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A Simple Exchange of Niceties

A Simple Exchange of Niceties

Perhaps the truth depends on a walk around the lake.

– Wallace Stevens

The first available appointment was for next week only. That was in nine days time. Enough time for hands, brains, eyelids and knee joints to form according to the charts. I took a walk. I needed to sit on a bench somewhere under a tree, have a smoke. I know you’re not supposed to smoke when you’re pregnant, but fuck it, I didn’t ask to be, and in nine days time, it was all going to be scraped out of me anyway, which is a lot worse damage than a cigarette was going to do.

There is only one bench I like to sit on in the park. It’s that one just to the left of the big duck pond. It’s got generous slats, not those awkward stingy ones that protrude into your back and don’t let you forget you’re sitting on public property. I once saw seven black swans there, gliding together, it was like a ballet. It sort of made me cry, I don’t know why. Just that perfect connection, unspoken like that. I like benches. They make you feel as if people matter, you know, ordinary people just like you, who haven’t achieved much in life, despite all your teenage dreams of Paris and art school. Benches like that don’t seem to mind that you’ve never reached your potential or managed to finish anything you’ve ever started. They just sit and wait for you, an invitation that’s never revoked: come sit.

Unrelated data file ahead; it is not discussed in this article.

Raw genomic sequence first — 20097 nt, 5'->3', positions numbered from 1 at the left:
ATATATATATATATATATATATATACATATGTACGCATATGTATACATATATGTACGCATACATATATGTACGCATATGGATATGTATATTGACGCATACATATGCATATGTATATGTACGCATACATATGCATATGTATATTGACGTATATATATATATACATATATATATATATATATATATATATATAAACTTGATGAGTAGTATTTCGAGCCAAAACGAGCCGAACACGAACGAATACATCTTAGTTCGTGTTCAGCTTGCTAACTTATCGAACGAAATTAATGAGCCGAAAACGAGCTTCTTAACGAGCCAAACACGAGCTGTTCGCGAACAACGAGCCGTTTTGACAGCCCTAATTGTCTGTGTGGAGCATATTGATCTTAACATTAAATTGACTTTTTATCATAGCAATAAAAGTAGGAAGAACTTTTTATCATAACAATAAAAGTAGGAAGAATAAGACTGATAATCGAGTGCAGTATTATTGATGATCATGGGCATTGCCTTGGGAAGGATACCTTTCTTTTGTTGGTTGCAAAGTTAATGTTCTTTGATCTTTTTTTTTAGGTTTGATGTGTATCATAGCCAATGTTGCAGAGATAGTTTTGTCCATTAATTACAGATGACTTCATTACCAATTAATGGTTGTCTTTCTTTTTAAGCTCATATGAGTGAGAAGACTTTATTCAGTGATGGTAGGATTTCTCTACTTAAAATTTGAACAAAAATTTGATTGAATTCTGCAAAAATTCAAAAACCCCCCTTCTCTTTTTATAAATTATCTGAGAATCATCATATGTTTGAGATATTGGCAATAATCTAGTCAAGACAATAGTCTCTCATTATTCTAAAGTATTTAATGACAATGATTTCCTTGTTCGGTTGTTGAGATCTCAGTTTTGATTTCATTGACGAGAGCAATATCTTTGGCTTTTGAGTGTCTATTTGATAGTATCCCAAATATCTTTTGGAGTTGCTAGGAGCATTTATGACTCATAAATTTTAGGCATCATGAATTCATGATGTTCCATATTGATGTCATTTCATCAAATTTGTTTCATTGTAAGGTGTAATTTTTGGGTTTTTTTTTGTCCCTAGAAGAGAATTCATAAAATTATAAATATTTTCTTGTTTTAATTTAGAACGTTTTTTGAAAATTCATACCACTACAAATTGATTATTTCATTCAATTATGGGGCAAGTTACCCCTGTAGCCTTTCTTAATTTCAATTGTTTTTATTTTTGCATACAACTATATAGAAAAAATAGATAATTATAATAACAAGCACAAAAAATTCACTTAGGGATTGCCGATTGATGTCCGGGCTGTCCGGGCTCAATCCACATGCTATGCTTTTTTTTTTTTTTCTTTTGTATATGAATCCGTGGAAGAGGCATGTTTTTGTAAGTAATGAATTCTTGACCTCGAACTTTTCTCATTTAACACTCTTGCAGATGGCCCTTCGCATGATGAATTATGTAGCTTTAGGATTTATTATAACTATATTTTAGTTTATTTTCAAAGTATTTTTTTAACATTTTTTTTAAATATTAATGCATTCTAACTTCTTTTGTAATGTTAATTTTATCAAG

I know it’s stupid to be possessive about things that don’t belong to you, but I like to think of that bench as my bench. Put there especially for me, and only for me. You know when you’re a little kid and everyone else runs ahead, and you feel like you’re going to be left behind? When I get to my bench and it’s empty, it’s as if I’ve been waited for. Like an older cousin who stops and holds out a warm friendly hand, not minding being last together with you.